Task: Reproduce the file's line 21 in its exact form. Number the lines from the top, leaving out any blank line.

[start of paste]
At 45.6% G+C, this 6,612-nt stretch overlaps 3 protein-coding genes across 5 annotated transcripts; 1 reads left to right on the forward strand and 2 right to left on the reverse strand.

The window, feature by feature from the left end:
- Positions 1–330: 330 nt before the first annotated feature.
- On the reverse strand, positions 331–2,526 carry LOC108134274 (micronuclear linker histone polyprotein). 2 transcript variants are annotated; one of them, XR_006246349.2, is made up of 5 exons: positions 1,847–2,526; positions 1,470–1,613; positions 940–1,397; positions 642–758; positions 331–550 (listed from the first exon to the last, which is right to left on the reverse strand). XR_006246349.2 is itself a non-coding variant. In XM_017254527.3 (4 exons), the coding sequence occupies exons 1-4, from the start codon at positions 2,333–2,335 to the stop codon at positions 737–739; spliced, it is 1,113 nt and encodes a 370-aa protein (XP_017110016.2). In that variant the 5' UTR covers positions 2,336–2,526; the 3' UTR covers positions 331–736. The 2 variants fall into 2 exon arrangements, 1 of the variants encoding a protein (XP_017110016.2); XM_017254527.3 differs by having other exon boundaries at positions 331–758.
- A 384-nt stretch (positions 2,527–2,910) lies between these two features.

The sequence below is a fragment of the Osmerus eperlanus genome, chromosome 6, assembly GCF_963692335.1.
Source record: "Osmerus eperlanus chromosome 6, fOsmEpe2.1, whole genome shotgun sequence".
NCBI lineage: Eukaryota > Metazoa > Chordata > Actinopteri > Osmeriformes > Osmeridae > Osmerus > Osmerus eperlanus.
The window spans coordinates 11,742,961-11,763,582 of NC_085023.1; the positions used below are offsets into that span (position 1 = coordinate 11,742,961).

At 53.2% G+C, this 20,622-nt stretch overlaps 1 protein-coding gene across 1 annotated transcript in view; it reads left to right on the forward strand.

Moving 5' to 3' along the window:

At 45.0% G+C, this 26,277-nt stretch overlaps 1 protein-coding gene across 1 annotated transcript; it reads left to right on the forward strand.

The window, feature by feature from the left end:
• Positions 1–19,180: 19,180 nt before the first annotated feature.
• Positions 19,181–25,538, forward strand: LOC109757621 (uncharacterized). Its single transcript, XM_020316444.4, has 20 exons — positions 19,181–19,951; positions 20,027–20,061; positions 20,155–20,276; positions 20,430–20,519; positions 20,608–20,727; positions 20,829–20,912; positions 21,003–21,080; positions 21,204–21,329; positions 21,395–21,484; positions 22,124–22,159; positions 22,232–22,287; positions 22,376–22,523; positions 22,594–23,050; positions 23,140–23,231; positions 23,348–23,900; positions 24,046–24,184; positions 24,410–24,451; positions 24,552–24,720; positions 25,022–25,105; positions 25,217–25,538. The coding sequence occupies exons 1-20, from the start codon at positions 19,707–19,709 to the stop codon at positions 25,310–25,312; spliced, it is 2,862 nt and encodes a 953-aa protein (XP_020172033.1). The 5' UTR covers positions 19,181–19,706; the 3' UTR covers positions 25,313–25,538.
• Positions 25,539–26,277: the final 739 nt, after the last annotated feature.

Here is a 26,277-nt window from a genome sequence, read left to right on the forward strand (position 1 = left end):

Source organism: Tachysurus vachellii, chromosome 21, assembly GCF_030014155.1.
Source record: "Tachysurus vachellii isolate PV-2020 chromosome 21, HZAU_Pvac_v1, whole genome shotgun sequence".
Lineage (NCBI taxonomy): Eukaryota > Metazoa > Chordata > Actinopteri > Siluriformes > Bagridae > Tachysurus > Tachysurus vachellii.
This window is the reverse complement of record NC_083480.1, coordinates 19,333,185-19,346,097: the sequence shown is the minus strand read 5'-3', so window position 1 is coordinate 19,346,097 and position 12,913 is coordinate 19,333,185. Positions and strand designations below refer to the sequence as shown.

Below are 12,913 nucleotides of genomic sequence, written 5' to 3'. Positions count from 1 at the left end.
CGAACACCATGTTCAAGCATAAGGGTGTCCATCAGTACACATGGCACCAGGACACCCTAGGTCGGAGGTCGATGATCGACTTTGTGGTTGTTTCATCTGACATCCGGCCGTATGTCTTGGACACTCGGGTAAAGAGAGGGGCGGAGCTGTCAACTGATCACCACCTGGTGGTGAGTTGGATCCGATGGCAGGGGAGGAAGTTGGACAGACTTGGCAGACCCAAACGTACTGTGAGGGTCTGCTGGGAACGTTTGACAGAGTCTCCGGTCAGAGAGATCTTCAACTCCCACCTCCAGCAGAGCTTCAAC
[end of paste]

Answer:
This window is the reverse complement of record NC_083480.1, coordinates 19,333,185-19,346,097: the sequence shown is the minus strand read 5'-3', so window position 1 is coordinate 19,346,097 and position 12,913 is coordinate 19,333,185. Positions and strand designations below refer to the sequence as shown.